HC Deb 11 July 1994 vol 246 cc653-4
8. Mrs. Angela Knight

To ask the Secretary of State for National Heritage what representations he has received during his review of the BBC charter regarding maintaining Radio 4 on the long-wave network.

Mr. Brooke

More than 1,700 since October 1992, but most of them were not linked to the BBC's future after 1996.

Mrs. Knight

Is my right hon. Friend aware of the variability of the Radio 4 FM frequency and how easily it can be interrupted? If I open my fridge door at home, reception ceases altogether. With that in mind, does he agree that more listeners would be better served if the usual Radio 4 programmes were broadcast on long wave and extended sports programmes on the FM frequency?

Mr. Brooke

I am grateful to my hon. Friend for giving me outline notice of the subject that she wished to raise and I am sorry that she has difficulties receiving Radio 4 on FM, not least because of her fridge door. FM reception depends largely on having a line of sight from the receiving aerial to the transmitter. Rooftop antennae are recommended wherever possible, but I recognise that many listeners prefer to use portable receivers, even though reception is generally poorer on such equipment.

The BBC continues to build new FM transmitters to improve reception of its services. The building programme is subject to available resources and competing engineering priorities. However, the shortage of frequencies and the geography of the local terrain do not make it easy to read all areas easily. Although my hon. Friend criticises the BBC for scheduling extended sports coverage and, in particular, "Test Match Special" on Radio 4 long wave, it is for the BBC to decide what to broadcast on the frequencies available to it.

Mr. Grocott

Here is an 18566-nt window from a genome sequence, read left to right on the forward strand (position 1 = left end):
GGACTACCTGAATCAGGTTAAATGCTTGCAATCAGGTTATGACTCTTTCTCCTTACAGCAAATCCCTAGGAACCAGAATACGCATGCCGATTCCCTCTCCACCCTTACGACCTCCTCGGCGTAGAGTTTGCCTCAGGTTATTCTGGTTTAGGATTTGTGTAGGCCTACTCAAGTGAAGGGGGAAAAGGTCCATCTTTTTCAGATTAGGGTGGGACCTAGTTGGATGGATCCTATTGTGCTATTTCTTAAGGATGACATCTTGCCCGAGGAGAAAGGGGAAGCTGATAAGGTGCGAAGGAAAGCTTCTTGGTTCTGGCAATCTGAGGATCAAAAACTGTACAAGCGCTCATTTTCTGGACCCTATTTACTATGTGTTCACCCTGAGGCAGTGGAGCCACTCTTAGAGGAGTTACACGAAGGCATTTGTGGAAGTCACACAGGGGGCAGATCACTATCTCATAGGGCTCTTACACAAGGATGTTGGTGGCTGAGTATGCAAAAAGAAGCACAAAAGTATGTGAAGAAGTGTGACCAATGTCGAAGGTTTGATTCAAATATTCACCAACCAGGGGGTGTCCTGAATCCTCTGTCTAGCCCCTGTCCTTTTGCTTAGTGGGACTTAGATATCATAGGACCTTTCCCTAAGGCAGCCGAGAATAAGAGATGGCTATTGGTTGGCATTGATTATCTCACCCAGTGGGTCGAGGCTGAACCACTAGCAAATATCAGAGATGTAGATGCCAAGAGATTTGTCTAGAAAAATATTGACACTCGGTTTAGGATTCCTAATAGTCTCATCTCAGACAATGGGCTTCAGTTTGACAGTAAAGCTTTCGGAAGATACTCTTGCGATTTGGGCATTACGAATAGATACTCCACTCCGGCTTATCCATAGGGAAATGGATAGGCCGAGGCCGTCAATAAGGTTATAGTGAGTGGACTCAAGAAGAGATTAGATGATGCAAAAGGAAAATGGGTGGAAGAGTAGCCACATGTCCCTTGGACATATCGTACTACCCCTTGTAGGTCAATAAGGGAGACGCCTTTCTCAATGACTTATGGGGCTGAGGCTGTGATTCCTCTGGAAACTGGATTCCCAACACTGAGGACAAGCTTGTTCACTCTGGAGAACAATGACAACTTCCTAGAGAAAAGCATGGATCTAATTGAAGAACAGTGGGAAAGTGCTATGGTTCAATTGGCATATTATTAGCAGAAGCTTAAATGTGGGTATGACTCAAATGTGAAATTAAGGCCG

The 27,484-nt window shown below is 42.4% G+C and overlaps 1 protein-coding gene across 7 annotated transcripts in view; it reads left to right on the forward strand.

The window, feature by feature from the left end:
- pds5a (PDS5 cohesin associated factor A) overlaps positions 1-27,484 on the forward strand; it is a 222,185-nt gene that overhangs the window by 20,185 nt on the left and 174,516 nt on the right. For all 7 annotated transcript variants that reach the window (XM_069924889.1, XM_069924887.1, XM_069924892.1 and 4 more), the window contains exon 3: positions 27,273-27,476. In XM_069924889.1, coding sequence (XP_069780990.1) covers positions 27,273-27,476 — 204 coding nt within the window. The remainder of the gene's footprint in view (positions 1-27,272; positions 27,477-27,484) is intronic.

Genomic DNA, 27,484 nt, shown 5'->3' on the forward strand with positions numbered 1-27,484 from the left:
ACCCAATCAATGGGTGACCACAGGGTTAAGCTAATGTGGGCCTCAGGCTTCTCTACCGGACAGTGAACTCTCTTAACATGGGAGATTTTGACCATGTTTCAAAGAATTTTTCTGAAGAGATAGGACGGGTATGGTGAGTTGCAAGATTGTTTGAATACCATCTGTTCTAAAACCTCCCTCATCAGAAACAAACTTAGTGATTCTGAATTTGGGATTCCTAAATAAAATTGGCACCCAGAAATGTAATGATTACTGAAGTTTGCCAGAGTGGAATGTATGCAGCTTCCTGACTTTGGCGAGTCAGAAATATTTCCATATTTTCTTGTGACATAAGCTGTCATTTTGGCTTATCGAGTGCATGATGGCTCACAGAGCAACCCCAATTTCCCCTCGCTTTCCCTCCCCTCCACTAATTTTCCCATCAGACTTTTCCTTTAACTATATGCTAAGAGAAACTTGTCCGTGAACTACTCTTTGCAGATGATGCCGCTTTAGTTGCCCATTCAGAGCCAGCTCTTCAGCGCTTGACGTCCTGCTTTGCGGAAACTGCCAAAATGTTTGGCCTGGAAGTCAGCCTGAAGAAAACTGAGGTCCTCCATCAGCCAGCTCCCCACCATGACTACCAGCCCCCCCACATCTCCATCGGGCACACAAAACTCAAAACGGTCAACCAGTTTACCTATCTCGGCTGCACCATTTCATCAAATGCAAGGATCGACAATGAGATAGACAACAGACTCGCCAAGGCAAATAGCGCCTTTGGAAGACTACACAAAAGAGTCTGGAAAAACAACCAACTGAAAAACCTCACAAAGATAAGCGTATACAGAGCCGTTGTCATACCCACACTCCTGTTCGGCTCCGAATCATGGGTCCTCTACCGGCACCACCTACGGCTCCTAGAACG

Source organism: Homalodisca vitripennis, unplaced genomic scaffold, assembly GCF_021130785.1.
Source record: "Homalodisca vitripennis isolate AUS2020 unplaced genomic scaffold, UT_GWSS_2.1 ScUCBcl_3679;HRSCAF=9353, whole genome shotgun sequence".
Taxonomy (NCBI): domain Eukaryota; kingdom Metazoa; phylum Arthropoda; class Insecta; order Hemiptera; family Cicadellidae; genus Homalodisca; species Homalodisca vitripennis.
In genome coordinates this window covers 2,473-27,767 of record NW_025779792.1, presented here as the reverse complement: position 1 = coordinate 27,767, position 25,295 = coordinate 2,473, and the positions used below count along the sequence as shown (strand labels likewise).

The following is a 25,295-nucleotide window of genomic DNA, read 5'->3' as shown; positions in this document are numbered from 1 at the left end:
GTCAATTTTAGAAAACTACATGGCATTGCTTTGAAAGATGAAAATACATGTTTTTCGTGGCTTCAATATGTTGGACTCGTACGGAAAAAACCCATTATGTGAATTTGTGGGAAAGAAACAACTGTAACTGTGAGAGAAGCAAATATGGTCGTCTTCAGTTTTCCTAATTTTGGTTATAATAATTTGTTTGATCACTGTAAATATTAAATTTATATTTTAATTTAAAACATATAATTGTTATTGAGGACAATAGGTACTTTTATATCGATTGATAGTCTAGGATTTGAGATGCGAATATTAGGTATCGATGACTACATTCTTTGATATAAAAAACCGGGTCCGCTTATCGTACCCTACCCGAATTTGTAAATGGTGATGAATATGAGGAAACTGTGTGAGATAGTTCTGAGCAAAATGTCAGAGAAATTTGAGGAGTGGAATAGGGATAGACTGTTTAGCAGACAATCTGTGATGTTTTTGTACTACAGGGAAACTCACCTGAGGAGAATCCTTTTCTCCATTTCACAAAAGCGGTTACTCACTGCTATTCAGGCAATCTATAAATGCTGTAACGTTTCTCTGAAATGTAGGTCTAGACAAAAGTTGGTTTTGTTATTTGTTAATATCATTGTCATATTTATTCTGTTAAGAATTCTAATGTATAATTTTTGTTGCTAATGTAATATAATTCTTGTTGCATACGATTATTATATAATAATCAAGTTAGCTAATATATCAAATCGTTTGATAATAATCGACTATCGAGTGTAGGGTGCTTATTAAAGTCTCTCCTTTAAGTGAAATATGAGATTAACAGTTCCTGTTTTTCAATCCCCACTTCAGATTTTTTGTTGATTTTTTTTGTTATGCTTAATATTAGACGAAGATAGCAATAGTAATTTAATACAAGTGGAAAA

Will the Secretary of State confirm that he quite enjoys answering questions of that kind about the regulatory framework for the BBC because it is a proper, democratic regulation about which we can ask questions in Parliament? Does he look forward, as I do, to the day when the quality and variety of programming on satellite and cable will be similarly subject to a sensible, if arm's-length, regulatory framework by the democratic process to ensure proper quality of programmes?

Mr. Brooke

The simplest answer is that I always enjoy answering questions from the hon. Gentleman. As he knows, the subject that he raises is currently under review.

Mr. Cormack

Is it not a fair bet that the contents of the fridge belonging to my hon. Friend the Member for Erewash (Mrs. Knight) would frequently be better than the contents of radio programmes?

Mr. Brooke

I am diffident about saying this, but I am not wholly familiar with the contents of my hon. Friend's fridge.

Mr. Corbett

Is the Secretary of State aware that the seemingly random tinkering with programmes between Radio 4 FM and long wave and Radio 5 Live confuses listeners and has lessened live coverage of what goes on in this place? Will the right hon. Gentleman remind the chairman and governors of the BBC of the corporation's duty to broadcast a day-by-day impartial account of events here? Does he agree that the fact that newspaper reporting of Parliament has drastically lessened makes as-it-happens coverage all the more important?

Mr. Brooke

As we indicated in the White Paper last week, we believe that the BBC should provide published objectives for each of its radio services and that the character of its services should not be changed without giving audiences an opportunity to comment on the proposals. I understand what the hon. Gentleman says about the potential confusion that can arise.